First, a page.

The former singer for honky tonk band BR5-49 goes to the home of country music on his "Back at the Quonset Hut" album.
"We made it old school," Chuck Mead says of his new album, Back at the Quonset Hut. The former singer for the honky tonk band BR5-49 cut the album of classic country songs at one of the storied Nashville studios, and the experience moved him. "I don't think I'll record any other way. You record a performance." It helped that he had Nashville session greats Bob Moore on bass and Harold Bradley on guitar in addition to his band as he tried to make a modern version of classic country. "I love that they supported what I was trying to do."
Mead and His Grassy Knoll Boys open for Old Crow Medicine Show at the House of Blues tonight, and the new album seems like something Mead was going to do some day, whether in BR5-49 or on his own. His love for classic country shines through in these performances, which are true to the vibe and intent of the originals without being slavish. Like so many of the greats, Mead's a crowd pleaser, and he doesn't try to out-cool anybody with obscure song selections. Instead of rescuing lost B-sides, he offers up his versions of such hits as "Cat Clothes," "Girl on the Billboard" and "Honky Tonk Hardwood Floor," all of which were originally recorded in the Quonset Hut. He even revisits "Be Bop a Lula" - a song that wasn't technically recorded in the studio. It was recorded in its basement.
Mead wasn't sold on the idea when it was first pitched. "I never thought anybody needed to do that again, but we do our own take on it," he says, and it works. Mead slows it down a little and refocuses it on Carco Clave's pedal steel. If nothing else, recording the song gave Harold Bradley a chance to tell a story about seeing Gene Vincent and the Blue Cats walking on Music Row before it was called Music Row and thinking the French Navy was in town.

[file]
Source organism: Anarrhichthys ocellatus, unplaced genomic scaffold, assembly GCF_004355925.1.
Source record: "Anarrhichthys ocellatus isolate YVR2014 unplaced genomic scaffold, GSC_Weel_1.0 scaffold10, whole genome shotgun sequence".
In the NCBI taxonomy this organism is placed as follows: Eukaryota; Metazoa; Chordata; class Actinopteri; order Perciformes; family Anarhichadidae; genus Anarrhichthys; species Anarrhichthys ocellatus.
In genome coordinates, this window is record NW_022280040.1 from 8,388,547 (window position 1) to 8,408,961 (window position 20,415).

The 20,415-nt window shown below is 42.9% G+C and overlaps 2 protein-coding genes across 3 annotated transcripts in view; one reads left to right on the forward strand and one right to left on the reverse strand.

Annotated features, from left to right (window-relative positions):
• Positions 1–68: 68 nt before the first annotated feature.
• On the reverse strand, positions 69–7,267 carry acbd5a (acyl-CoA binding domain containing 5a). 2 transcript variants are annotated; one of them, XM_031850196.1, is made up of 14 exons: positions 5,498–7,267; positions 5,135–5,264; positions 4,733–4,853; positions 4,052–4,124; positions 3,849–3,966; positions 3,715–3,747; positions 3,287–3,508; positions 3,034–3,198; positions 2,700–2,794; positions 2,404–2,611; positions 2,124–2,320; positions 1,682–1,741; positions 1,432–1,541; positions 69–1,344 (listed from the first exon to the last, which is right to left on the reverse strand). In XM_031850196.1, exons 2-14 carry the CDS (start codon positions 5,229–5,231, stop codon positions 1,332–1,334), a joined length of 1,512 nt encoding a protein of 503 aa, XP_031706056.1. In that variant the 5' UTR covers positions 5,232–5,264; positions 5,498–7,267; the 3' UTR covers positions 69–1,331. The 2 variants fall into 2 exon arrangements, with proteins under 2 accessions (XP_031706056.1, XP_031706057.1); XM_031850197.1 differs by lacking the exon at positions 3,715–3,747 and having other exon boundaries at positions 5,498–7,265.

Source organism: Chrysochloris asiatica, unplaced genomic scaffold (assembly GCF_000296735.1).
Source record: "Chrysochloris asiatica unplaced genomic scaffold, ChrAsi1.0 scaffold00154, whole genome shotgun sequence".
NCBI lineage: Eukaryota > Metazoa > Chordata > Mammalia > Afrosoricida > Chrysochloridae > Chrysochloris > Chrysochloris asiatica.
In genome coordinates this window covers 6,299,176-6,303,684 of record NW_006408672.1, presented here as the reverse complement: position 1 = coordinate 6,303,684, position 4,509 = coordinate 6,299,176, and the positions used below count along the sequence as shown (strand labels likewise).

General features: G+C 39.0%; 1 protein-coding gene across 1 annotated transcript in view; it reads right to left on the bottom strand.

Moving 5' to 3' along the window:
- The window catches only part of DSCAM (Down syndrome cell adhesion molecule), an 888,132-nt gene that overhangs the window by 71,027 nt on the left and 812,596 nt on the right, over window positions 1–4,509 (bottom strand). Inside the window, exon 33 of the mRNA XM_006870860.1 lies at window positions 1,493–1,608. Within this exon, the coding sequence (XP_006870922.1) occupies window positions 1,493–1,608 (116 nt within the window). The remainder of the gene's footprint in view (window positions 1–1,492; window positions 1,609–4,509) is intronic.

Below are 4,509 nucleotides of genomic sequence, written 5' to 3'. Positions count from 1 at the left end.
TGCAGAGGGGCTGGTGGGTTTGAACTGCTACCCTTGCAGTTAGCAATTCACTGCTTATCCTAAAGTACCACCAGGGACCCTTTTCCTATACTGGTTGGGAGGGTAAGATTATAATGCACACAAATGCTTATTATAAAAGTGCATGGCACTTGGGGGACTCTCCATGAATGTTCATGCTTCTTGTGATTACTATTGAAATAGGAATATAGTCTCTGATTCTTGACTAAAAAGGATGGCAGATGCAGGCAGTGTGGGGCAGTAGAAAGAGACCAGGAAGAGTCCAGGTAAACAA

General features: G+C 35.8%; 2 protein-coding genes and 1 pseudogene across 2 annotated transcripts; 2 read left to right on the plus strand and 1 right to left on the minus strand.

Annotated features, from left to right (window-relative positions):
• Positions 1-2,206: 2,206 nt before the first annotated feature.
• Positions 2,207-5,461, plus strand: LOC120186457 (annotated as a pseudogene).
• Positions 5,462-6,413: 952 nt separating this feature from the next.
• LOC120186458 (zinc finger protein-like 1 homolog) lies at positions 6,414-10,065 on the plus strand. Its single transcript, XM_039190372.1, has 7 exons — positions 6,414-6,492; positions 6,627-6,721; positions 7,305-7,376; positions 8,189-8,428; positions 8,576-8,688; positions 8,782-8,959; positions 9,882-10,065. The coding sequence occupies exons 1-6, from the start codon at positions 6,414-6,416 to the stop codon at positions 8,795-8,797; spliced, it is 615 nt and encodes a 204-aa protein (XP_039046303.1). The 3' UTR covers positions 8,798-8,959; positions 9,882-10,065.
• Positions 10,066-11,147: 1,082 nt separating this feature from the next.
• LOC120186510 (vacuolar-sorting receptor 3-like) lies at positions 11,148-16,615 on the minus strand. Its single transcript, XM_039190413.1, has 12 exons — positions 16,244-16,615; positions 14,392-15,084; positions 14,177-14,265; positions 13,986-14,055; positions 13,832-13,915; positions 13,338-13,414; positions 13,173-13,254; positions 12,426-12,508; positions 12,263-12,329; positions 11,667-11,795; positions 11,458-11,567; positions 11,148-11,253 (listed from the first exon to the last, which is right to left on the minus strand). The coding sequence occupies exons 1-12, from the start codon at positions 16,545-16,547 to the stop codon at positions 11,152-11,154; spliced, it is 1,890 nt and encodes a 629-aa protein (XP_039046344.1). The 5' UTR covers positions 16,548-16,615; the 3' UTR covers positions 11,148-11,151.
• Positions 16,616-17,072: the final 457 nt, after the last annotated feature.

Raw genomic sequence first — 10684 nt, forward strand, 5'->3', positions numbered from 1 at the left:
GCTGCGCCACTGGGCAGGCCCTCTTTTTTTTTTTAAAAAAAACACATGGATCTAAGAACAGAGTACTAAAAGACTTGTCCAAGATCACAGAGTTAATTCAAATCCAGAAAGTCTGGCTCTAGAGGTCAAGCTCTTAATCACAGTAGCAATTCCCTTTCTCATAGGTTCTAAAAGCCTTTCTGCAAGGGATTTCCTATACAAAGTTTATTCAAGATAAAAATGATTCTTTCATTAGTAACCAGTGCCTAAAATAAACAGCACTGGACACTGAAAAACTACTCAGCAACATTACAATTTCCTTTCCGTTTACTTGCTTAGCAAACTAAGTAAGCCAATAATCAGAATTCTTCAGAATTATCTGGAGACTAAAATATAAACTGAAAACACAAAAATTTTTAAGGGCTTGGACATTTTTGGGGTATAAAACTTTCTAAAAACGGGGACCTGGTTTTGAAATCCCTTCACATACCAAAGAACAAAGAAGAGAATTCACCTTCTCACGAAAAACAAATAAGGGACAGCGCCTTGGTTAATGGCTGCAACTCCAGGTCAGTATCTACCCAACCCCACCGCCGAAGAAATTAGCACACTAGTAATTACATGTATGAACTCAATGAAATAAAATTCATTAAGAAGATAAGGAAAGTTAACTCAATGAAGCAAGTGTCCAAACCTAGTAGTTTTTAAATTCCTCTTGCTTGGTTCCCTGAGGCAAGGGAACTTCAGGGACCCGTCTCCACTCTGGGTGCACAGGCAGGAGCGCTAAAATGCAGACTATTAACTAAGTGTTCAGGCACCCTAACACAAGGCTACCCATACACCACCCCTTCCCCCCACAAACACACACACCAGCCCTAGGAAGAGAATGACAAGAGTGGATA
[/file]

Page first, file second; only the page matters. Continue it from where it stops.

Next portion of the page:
"I love that - the French Navy," Mead says.
The project started as something for him and his band to record quickly to give them something to sell at shows, but when someone suggested he record at the Quonset Hut, the project snowballed. That led to bringing in the band and students, for whom it was a learning experience as they helped with the recording and the shooting of the accompanying DVD. For the students, it was the first time many had been a part of this kind of session. Most were accustomed to building tracks through overdubs.
The studio has gone through some serious changes since it was the Nashville hit factory, but Mead was surprised to discover that for all of its changes, all the experiments with where to set up the band so that they'd sound good and be able to hear each other resulted in the players sitting where they'd sat 40 or more years earlier. "I'm standing in the same spot where Patsy Cline did when she sang 'Crazy,'" Mead says. He's not a guy who's particularly concerned by the unseen, but he couldn't help but find that inspirational. "You're dealing with ghosts there. There are certain things that may be in your mind, but that doesn't make it less real. I picked up one of Hank Williams' guitars and hit a big ol' fat E chord on it and hit sent chills up my spine."
Mead has a number of guests on the album including Jamey Johnson, Elizabeth Cook and Old Crow Medicine Show, who joined him on "Wabash Cannonball." As meaningful as it was for him that Bradley told him, "You really nailed it," his real takeaway was the method of recording. He says he'll never go back.
"Live's the way to go," he says. "Record a performance. Set up the mics, get it sounding good and play. That's recording."